# put-call parity equation

I'm reading this book and I'm looking at page 4, and we are considering the case where $C_t - P_t - S_t$ is negative, which means that selling the call did not offset the cost of the stock and the put together. So, case 1), $S_T > K$, which means that the buyer of the call will exercise their option, so we will also have to give the buyer $K$ for the stock at time of maturity.

So, $C_t - P_t - S_t$ is money that we had to borrow in order to buy the cost of the stock and the put that was not offset by the money that we received by selling the call. So the interest at maturity of that money that we owe is $(C_t - P_t - S_t)e^{r(T-t)}$. To that money that we owe, we add the money that we owe to the contract buyer, since we are in case 1) where the strike is larger than the call price. So

$$(C_t - P_t - S_t)e^{r(T-t)} + K < 0$$

Is money that we owe. But on the reference, they put the opposite sign; $$(C_t - P_t - S_t)e^{r(T-t)} + K > 0$$ like it was profit!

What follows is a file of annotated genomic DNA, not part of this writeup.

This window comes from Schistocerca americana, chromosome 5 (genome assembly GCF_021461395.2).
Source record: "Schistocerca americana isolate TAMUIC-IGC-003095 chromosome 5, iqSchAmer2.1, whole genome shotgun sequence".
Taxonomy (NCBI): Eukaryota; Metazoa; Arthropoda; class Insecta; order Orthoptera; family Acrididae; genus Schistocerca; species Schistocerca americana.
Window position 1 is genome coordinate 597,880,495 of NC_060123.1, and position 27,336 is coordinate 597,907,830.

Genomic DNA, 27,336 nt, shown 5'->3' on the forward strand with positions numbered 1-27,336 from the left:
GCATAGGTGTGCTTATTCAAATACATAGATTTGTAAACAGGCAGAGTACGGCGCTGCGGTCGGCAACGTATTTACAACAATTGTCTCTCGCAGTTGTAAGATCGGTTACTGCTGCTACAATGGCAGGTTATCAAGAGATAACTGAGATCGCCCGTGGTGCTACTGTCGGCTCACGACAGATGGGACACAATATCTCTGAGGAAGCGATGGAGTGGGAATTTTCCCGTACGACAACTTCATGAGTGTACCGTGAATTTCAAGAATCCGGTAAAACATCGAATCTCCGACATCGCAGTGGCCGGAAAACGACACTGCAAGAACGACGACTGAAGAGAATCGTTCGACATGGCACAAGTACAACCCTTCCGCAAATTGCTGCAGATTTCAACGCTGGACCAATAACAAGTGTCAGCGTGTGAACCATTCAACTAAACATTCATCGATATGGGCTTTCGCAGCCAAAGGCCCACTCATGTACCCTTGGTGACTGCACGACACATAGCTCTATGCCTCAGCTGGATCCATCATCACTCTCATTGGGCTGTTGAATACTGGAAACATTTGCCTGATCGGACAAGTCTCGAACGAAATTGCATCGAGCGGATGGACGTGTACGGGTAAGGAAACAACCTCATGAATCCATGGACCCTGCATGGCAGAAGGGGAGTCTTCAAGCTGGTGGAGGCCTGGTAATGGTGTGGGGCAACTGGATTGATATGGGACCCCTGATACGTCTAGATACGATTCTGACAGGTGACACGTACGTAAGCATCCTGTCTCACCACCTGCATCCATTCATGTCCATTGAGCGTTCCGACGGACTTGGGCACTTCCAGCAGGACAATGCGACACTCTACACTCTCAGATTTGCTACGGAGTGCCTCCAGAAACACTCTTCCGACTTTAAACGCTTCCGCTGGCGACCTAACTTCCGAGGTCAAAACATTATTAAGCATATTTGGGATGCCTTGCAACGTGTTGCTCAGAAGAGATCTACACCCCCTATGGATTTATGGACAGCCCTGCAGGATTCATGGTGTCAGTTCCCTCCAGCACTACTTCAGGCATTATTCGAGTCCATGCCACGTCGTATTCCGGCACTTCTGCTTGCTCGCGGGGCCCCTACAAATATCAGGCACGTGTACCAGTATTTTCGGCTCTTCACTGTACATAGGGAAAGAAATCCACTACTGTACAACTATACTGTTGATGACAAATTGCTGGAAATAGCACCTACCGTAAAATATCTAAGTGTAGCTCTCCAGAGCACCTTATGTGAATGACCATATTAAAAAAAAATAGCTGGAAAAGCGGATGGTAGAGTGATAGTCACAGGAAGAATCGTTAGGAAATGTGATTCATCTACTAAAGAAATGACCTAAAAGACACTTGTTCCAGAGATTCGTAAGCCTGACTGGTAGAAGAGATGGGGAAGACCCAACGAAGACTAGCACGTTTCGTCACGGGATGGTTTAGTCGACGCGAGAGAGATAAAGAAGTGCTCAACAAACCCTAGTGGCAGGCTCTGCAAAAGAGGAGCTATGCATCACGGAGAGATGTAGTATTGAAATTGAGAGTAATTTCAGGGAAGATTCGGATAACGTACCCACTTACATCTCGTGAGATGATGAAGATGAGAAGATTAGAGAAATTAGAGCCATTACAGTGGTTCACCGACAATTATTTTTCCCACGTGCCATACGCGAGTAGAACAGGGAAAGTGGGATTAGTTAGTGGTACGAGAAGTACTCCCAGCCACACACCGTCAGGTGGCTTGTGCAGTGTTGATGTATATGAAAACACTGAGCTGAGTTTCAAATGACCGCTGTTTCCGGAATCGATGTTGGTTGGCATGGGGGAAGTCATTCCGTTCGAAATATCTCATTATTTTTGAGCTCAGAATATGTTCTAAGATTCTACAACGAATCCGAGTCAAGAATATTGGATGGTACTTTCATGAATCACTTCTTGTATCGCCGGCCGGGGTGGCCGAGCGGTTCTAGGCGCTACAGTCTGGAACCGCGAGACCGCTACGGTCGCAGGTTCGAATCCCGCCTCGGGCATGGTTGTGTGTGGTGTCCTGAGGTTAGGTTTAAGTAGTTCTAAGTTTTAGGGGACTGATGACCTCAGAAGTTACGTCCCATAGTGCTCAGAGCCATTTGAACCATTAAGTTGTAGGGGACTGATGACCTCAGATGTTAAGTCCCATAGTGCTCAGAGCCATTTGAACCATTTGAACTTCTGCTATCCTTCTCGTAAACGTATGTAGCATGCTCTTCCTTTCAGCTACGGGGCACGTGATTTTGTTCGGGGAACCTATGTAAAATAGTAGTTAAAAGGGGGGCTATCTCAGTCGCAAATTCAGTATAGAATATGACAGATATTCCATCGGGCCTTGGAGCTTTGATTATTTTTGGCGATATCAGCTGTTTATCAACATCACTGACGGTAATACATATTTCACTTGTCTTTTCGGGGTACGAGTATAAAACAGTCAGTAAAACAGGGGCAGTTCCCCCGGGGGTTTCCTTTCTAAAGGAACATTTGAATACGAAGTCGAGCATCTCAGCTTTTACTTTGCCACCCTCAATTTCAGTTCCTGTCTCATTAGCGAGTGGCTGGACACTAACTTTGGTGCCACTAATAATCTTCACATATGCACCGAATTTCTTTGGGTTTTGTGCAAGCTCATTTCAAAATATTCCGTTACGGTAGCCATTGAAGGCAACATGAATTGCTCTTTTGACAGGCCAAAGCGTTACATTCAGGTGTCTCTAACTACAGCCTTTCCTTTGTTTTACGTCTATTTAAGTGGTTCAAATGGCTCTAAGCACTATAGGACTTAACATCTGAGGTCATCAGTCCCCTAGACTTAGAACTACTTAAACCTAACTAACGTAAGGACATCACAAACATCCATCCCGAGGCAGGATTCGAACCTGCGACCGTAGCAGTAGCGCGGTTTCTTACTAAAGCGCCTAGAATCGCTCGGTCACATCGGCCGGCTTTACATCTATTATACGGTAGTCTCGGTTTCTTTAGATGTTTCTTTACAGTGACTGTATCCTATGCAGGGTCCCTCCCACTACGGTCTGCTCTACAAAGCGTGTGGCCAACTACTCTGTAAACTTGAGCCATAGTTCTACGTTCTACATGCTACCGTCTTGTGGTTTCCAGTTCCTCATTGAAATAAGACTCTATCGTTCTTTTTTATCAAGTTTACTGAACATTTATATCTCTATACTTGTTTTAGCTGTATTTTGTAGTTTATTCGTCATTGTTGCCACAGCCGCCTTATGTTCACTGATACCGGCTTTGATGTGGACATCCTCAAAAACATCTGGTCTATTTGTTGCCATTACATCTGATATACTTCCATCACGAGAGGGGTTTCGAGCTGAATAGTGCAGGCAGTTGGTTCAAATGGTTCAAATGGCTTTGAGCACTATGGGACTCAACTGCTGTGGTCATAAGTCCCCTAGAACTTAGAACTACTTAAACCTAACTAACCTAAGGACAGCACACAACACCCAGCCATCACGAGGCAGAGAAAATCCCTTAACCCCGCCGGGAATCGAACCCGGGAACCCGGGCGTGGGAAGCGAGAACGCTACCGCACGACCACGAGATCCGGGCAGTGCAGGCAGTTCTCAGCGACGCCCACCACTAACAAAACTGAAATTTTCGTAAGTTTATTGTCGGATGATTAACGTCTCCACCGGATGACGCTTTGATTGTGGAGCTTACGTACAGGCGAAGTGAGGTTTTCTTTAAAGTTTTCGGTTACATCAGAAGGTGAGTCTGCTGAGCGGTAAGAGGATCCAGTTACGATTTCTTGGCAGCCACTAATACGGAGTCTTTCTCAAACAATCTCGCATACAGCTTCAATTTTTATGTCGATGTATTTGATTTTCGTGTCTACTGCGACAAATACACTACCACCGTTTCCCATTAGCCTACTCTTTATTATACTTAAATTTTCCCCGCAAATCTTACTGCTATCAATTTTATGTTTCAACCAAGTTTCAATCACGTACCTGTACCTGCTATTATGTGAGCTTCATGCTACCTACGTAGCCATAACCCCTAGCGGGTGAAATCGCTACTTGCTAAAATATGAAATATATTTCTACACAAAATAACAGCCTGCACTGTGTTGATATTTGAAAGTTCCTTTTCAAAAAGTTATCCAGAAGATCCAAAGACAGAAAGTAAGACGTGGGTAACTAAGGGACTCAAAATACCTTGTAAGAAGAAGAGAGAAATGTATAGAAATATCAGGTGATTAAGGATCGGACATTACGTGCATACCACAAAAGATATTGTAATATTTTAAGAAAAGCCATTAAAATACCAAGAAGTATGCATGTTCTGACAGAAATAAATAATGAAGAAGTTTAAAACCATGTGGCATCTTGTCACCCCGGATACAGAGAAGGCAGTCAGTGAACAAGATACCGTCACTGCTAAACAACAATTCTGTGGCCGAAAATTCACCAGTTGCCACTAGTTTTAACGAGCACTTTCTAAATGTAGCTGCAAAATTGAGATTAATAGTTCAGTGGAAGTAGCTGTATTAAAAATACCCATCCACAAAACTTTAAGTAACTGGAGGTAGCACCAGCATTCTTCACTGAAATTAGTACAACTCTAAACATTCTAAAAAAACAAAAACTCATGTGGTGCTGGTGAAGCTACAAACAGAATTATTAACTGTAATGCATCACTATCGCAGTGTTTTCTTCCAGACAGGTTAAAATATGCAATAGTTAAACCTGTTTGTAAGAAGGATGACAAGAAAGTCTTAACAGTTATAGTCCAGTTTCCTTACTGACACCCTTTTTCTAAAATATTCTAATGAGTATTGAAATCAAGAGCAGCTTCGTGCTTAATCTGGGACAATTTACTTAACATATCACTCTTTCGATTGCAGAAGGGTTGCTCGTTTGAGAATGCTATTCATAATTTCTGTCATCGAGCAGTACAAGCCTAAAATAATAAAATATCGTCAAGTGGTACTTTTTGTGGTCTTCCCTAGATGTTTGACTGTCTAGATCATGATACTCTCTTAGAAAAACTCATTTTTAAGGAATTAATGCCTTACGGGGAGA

Is this a mistake, or am I misunderstanding something?

I think this is where your logic goes wrong:

$(C_t − P_t − S_t)e^{r(T−t)} + K$

With reference to the above equation, you are saying that "...To that money that we owe, we add the money that we owe to the contract buyer.."

Yes, $(C_t − P_t − S_t)e^{ r(T−t)}$ is the money that we owe, but $K$ is not referring to money that we also owe the contract buyer. $K$ is the strike price, so it is the money we receive from the contract buyer at maturity when he exercises the option. Yes, the call option is in a losing position, but $K$ is not referring to the actual loss.

So, the equation is really saying that the money we borrowed to finance this strategy (plus the accrued interest) is less than the amount we ended up receiving when the contract buyer exercised his option and bought the stock from us at the strike price. A net gain will also result if $S_t < K$ as well, which demonstrates that an arbitrage opportunity exists when $C_t - P_t > S_t - Ke^{-r(T-t)}$.